Laser-induced breakdown spectroscopy (LIBS) is well suited for the analysis of aerosol particles because of the unique point sampling nature of the laser-induced plasma. The discrete plasma volume uniquely couples with the discrete nature of aerosol particles to enable a wide range of data analysis options, including spectral averaging, conditional spectral processing, and single-shot analysis. In this chapter, a detailed introduction to aerosol science and aerosol analysis is presented to frame the overall problem of LIBS-based aerosol analysis. A detailed analysis of the laser-induced breakdown process is focused on the gas-phase processes associated with plasma initiation and propagation. Quantitative aerosol analysis is presented in terms of the aerosol-sampling problem, followed by direct and indirect quantitative aerosol measurements. We conclude with a detailed discussion of LIBS applications to aerosol analysis and future directions in this challenging and important area.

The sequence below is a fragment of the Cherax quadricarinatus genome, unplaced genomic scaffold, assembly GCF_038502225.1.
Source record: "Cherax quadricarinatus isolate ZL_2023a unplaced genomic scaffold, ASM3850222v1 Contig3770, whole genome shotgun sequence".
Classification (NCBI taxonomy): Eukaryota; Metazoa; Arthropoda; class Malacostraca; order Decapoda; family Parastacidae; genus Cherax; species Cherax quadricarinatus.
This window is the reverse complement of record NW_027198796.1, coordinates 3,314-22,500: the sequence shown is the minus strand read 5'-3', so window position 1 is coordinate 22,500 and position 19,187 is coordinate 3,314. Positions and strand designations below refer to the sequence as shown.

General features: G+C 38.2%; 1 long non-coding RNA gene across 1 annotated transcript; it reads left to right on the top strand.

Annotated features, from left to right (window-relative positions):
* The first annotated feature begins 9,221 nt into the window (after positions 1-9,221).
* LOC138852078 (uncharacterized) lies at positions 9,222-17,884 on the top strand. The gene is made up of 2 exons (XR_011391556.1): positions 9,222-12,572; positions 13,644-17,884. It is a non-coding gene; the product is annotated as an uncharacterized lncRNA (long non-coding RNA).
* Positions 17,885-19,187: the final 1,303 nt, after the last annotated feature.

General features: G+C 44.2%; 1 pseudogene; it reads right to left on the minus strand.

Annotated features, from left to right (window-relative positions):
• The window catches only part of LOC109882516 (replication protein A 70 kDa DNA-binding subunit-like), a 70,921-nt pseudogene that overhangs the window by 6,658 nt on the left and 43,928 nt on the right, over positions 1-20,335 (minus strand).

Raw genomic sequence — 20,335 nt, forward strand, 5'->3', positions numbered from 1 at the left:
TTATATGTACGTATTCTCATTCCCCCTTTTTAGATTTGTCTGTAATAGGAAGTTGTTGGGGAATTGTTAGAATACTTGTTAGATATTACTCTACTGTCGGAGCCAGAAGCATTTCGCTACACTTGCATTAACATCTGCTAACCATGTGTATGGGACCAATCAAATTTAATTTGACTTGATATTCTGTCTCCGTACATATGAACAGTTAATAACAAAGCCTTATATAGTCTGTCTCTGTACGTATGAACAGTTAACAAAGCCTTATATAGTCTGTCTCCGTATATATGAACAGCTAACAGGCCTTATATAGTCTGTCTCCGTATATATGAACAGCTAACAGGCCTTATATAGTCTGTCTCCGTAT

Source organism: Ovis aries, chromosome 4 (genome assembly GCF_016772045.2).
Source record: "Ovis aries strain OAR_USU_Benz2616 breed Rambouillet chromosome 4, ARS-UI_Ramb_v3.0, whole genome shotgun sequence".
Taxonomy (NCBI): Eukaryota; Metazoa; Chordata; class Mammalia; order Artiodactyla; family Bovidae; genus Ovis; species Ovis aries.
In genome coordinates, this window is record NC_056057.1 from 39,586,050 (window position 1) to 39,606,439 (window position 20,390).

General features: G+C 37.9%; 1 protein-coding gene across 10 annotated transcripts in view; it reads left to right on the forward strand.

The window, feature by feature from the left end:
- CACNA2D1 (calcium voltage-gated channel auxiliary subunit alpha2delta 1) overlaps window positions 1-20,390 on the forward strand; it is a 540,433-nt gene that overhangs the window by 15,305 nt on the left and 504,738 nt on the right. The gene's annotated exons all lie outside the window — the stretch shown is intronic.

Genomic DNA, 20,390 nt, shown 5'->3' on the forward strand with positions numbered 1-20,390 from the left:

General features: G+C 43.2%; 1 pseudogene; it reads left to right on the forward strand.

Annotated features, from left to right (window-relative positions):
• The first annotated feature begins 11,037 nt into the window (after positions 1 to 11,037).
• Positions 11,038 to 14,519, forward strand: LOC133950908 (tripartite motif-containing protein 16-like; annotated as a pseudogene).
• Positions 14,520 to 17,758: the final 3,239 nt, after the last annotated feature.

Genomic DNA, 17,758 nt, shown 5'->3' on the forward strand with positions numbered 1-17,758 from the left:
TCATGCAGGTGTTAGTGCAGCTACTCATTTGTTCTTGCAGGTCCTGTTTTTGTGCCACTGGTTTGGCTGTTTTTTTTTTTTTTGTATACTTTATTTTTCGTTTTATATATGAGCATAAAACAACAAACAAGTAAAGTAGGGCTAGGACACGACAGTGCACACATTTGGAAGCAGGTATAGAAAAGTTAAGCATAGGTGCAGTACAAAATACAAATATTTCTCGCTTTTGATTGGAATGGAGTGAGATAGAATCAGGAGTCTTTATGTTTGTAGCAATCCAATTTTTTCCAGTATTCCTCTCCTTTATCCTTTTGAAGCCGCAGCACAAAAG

Aerosols (Latin, Aer (air) and sole (solutions)) are particle ensembles of solid and/or liquid matter with characteristic dimensions in the nanometer to micrometer range suspended in a gaseous carrier gas. Common usage, however, refers to aerosols often only as the particulate component. For many processes involving semivolatile components, the gas phase is, however, inextricably linked to the particle composition. In relation to their number density, aerosols are ubiquitous; however, the mass of a single aerosol particle is often negligibly small. For example, a solid spherical particle of 100 nm diameter with a density of 2 g cm−3 has a total mass of 1 fg.
|Original language||English (US)|
|Title of host publication||Laser Induced Breakdown Spectroscopy (LIBS)|
|Subtitle of host publication||Fundamentals and Applications|
|Publisher||Cambridge University Press|
|Number of pages||60|
|ISBN (Print)||0521852749, 9780521852746|
|State||Published - Jan 1 2006|
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